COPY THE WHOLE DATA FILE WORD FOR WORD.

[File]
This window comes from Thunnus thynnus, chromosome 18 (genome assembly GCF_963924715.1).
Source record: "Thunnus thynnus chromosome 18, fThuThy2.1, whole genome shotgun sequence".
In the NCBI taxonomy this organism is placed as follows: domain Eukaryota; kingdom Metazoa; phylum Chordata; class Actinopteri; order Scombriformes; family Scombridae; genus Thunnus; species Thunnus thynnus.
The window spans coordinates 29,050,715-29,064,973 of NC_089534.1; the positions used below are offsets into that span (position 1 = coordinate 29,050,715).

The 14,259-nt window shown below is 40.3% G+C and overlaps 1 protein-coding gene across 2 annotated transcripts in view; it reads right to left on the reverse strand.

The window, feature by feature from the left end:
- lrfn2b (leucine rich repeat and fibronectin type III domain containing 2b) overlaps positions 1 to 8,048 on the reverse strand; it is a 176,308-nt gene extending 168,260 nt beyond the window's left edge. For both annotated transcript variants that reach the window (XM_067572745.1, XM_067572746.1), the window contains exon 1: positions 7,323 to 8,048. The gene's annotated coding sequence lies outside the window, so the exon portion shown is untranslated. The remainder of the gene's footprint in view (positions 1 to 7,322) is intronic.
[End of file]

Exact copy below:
This window comes from Thunnus thynnus, chromosome 18 (genome assembly GCF_963924715.1).
Source record: "Thunnus thynnus chromosome 18, fThuThy2.1, whole genome shotgun sequence".
In the NCBI taxonomy this organism is placed as follows: domain Eukaryota; kingdom Metazoa; phylum Chordata; class Actinopteri; order Scombriformes; family Scombridae; genus Thunnus; species Thunnus thynnus.
The window spans coordinates 29,050,715-29,064,973 of NC_089534.1; the positions used below are offsets into that span (position 1 = coordinate 29,050,715).

The 14,259-nt window shown below is 40.3% G+C and overlaps 1 protein-coding gene across 2 annotated transcripts in view; it reads right to left on the reverse strand.

The window, feature by feature from the left end:
- lrfn2b (leucine rich repeat and fibronectin type III domain containing 2b) overlaps positions 1 to 8,048 on the reverse strand; it is a 176,308-nt gene extending 168,260 nt beyond the window's left edge. For both annotated transcript variants that reach the window (XM_067572745.1, XM_067572746.1), the window contains exon 1: positions 7,323 to 8,048. The gene's annotated coding sequence lies outside the window, so the exon portion shown is untranslated. The remainder of the gene's footprint in view (positions 1 to 7,322) is intronic.